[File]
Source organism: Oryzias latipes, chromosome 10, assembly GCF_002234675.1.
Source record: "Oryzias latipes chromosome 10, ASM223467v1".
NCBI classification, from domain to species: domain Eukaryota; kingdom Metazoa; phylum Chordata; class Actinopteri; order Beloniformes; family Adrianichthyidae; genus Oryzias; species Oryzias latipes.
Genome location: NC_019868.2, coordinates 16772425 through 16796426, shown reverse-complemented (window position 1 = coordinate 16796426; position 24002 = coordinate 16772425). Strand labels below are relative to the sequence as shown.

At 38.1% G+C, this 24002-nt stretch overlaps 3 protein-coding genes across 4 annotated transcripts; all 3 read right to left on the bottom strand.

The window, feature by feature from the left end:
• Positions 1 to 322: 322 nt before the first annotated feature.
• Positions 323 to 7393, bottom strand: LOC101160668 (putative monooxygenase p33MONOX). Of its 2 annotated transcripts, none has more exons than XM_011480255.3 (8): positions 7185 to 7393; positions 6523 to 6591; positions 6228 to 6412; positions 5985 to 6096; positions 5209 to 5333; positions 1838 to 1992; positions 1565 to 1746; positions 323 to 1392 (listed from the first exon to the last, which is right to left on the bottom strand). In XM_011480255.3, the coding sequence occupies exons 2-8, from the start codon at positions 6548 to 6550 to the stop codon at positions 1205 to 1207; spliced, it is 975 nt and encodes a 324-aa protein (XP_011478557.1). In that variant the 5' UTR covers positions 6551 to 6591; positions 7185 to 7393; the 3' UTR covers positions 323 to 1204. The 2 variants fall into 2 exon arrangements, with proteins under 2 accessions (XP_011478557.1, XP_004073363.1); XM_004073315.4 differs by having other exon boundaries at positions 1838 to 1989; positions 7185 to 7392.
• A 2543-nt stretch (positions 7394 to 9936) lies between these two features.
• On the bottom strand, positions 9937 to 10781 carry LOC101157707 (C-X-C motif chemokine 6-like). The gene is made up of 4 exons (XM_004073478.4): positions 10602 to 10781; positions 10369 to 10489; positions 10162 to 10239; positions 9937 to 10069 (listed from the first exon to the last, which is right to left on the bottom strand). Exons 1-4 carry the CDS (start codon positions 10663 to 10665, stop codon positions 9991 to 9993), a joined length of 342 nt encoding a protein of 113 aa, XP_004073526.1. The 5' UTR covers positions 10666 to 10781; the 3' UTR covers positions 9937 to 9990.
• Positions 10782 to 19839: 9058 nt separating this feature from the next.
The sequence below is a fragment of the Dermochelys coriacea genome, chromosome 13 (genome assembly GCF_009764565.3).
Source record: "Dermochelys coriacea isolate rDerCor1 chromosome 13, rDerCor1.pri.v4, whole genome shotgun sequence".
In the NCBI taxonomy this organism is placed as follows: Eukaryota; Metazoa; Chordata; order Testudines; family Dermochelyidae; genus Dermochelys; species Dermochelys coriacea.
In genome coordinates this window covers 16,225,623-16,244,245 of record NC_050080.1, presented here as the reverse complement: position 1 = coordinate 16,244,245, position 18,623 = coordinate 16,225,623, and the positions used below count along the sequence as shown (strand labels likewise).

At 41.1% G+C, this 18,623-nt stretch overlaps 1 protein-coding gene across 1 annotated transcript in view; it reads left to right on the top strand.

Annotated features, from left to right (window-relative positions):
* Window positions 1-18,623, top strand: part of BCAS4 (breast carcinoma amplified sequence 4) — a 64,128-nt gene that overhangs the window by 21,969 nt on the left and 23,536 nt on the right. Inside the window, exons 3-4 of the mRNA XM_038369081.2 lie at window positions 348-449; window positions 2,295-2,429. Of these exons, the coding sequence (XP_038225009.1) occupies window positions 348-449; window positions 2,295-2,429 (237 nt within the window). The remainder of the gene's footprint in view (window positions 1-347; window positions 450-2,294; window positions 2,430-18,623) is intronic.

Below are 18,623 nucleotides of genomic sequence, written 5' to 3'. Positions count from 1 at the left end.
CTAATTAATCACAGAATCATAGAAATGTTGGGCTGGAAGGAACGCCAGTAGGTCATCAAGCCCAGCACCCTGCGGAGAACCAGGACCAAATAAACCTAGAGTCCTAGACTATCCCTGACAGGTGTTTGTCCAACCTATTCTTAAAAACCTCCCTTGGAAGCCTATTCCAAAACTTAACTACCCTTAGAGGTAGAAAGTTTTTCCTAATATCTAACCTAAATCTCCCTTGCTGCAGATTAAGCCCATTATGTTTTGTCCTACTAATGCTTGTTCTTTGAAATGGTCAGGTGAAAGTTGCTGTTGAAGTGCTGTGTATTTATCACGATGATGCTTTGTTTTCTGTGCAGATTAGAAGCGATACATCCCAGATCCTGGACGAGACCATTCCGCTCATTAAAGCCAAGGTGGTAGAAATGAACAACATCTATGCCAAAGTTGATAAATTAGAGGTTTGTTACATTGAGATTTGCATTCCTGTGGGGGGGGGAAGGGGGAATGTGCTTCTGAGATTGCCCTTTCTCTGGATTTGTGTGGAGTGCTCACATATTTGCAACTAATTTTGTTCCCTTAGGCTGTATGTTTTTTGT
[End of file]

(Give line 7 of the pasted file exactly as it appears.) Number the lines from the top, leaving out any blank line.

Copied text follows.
• Positions 1 to 322: 322 nt before the first annotated feature.